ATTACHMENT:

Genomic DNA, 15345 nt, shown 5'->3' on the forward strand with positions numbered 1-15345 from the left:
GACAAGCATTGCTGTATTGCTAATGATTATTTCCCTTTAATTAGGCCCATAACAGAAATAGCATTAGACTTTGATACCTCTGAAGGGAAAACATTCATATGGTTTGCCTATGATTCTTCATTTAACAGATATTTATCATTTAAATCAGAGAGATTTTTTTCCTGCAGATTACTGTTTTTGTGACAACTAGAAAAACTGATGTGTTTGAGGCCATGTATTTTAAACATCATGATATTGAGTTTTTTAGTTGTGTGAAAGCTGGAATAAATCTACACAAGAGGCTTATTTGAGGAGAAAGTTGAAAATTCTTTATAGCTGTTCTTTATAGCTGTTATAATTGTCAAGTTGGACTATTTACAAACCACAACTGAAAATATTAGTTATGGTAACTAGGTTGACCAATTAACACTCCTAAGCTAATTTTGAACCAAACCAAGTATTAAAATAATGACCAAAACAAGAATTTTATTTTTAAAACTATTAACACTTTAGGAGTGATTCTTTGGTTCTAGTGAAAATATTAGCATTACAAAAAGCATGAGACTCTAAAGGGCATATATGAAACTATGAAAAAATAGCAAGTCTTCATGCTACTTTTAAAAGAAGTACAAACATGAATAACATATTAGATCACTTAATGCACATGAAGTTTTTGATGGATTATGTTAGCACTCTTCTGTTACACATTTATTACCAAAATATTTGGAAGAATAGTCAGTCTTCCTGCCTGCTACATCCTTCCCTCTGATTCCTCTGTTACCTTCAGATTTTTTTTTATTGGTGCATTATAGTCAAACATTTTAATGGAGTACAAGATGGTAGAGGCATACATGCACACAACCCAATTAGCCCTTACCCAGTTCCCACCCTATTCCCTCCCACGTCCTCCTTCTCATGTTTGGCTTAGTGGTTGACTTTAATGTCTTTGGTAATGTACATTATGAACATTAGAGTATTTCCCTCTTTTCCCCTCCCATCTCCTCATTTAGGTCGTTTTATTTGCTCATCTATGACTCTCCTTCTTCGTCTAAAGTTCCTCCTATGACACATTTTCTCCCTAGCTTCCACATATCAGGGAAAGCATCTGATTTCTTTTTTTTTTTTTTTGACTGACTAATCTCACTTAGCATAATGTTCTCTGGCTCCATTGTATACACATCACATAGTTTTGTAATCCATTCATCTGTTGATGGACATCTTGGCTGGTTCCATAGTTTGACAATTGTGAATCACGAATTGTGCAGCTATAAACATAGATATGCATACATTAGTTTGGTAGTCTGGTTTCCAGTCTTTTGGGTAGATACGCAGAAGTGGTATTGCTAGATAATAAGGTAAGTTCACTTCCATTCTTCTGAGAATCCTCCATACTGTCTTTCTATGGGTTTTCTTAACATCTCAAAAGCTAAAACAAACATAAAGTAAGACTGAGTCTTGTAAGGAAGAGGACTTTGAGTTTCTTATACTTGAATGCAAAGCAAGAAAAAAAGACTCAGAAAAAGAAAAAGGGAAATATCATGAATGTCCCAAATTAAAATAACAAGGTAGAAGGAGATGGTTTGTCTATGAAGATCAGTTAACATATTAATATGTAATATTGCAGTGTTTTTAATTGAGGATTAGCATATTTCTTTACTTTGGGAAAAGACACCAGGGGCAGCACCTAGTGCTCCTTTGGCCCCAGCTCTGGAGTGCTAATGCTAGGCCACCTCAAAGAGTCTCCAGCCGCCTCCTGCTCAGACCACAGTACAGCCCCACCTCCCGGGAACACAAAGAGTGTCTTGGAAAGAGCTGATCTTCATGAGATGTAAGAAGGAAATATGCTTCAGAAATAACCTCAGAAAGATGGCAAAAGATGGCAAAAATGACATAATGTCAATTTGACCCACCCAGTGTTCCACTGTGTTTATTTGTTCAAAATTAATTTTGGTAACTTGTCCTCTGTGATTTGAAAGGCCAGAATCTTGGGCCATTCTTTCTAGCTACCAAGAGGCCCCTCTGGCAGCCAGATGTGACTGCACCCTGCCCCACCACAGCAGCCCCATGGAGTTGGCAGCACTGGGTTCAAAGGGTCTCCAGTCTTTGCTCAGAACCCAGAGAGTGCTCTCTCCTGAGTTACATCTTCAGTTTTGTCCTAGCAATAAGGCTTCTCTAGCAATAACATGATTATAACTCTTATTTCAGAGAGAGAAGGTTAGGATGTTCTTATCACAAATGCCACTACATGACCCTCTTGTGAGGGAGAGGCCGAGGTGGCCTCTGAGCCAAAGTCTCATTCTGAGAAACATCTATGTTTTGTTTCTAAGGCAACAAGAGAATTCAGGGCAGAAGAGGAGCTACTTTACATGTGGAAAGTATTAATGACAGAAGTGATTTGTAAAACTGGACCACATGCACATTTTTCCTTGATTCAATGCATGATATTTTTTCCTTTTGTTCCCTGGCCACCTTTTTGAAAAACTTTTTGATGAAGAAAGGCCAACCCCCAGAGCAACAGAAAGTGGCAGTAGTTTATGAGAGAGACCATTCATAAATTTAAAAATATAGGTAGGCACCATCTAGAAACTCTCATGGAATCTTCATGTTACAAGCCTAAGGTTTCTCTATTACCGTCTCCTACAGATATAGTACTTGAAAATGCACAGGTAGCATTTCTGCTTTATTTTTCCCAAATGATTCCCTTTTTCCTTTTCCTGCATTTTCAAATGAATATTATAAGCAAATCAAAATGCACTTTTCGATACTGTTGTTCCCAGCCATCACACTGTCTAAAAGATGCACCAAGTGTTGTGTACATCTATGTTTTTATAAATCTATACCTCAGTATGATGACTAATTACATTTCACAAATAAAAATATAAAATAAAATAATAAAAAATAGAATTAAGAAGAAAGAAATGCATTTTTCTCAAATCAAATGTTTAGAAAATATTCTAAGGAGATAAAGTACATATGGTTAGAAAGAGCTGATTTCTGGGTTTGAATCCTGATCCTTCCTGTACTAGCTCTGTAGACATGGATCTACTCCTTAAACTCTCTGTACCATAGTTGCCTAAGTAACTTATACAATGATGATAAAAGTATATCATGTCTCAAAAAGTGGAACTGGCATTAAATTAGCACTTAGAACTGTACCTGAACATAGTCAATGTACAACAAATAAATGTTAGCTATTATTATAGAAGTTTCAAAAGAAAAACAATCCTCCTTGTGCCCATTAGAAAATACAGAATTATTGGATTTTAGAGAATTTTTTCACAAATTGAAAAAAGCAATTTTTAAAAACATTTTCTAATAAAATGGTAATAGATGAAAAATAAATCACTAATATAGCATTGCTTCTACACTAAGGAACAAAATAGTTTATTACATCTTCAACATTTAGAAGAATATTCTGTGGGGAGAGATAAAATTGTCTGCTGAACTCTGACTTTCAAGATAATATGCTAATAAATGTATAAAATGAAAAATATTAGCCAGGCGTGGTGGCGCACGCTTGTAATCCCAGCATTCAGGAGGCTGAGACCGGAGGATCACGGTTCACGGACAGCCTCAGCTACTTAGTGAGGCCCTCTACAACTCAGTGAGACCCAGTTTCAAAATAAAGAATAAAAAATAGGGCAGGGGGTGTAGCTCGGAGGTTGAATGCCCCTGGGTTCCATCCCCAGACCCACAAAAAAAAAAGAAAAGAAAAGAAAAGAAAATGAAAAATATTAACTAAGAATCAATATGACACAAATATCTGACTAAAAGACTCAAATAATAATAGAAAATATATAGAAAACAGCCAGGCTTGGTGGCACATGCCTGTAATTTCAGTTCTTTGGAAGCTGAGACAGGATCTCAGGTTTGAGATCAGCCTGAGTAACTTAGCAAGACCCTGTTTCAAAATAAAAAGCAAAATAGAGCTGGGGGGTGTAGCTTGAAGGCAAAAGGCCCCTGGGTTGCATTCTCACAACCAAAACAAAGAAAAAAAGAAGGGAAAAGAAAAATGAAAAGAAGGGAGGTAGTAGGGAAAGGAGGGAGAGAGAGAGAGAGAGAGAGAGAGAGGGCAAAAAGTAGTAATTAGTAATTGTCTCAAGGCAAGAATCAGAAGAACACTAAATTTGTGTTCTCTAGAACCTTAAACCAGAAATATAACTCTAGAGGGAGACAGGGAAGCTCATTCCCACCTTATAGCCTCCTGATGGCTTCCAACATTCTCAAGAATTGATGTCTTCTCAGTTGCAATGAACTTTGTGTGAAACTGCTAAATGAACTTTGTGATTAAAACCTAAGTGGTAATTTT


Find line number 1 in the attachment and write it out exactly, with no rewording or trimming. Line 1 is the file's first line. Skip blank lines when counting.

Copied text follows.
Genomic DNA, 15345 nt, shown 5'->3' on the forward strand with positions numbered 1-15345 from the left: